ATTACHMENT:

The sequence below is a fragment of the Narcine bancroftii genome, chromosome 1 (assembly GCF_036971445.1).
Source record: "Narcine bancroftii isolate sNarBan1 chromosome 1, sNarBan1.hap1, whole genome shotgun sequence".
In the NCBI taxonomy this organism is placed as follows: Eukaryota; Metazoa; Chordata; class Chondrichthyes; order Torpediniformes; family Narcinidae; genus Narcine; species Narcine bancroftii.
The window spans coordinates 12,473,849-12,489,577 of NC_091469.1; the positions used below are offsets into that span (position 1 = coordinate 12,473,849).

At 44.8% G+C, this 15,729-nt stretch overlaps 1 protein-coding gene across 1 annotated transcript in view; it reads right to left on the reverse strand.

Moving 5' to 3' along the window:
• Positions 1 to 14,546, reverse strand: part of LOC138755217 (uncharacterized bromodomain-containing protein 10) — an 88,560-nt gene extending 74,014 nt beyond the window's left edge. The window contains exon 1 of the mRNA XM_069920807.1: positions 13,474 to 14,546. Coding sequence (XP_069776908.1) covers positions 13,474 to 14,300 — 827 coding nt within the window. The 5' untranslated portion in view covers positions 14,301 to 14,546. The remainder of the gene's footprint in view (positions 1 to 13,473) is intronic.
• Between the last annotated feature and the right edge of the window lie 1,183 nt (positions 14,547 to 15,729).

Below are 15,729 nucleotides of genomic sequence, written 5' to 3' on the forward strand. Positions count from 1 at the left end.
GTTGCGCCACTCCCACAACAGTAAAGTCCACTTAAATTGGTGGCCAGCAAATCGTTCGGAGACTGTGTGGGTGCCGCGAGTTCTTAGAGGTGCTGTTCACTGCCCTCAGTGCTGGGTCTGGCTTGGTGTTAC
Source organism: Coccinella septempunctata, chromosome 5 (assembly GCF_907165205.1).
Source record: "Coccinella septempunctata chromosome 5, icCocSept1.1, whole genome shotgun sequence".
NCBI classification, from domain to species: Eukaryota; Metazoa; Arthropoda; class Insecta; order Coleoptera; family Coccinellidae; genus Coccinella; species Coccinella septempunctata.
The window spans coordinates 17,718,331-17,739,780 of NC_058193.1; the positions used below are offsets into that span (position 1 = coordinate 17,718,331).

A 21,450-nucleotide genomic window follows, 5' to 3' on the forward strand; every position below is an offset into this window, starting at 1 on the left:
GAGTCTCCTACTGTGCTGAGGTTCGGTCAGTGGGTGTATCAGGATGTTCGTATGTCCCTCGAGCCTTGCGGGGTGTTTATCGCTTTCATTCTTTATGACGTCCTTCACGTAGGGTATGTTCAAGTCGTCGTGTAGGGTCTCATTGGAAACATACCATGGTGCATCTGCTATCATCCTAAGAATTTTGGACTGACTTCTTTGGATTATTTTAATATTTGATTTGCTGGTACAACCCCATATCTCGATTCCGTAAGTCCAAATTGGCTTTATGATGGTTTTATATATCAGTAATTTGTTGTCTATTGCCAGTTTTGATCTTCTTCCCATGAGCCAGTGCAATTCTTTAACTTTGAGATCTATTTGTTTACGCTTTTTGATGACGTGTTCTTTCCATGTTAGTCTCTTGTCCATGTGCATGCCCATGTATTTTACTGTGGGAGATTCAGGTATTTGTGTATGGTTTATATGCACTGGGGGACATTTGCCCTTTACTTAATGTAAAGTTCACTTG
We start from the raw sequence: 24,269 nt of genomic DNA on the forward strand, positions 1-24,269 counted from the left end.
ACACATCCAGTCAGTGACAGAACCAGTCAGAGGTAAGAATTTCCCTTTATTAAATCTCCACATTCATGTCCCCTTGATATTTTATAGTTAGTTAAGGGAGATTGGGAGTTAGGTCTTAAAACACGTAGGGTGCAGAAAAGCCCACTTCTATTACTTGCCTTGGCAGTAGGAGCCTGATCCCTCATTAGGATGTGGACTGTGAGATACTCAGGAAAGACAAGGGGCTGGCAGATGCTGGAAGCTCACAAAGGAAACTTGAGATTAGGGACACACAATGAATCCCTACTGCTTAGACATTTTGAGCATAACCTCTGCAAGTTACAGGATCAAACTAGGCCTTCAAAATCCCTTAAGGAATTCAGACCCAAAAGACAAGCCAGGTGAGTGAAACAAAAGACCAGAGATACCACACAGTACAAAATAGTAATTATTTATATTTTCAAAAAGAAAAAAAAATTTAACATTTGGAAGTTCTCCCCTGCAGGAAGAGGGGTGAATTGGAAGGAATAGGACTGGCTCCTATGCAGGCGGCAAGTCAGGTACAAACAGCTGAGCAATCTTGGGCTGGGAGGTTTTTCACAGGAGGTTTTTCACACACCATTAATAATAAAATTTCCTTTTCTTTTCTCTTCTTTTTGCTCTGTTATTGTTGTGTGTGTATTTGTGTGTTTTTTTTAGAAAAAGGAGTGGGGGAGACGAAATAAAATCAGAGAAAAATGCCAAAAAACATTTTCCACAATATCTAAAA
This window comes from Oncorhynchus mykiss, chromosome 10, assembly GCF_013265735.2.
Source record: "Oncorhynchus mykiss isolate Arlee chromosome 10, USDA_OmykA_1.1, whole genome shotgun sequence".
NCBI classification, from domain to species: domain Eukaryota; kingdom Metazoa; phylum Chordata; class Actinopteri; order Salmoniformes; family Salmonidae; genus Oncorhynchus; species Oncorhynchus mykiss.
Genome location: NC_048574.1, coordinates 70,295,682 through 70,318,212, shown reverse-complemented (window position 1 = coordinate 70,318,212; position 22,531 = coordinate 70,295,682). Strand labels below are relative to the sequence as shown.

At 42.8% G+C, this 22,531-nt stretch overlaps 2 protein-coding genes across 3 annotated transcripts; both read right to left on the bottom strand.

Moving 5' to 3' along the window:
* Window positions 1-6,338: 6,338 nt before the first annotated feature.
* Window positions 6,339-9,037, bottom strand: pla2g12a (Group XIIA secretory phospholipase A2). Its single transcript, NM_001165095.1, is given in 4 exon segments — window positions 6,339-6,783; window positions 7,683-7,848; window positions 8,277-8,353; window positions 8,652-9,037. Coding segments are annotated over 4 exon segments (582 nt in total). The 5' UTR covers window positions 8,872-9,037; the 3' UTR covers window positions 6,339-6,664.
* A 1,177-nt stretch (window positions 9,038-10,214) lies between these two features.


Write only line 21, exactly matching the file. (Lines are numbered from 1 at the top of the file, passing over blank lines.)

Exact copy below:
NCBI classification, from domain to species: domain Eukaryota; kingdom Metazoa; phylum Chordata; class Actinopteri; order Salmoniformes; family Salmonidae; genus Oncorhynchus; species Oncorhynchus mykiss.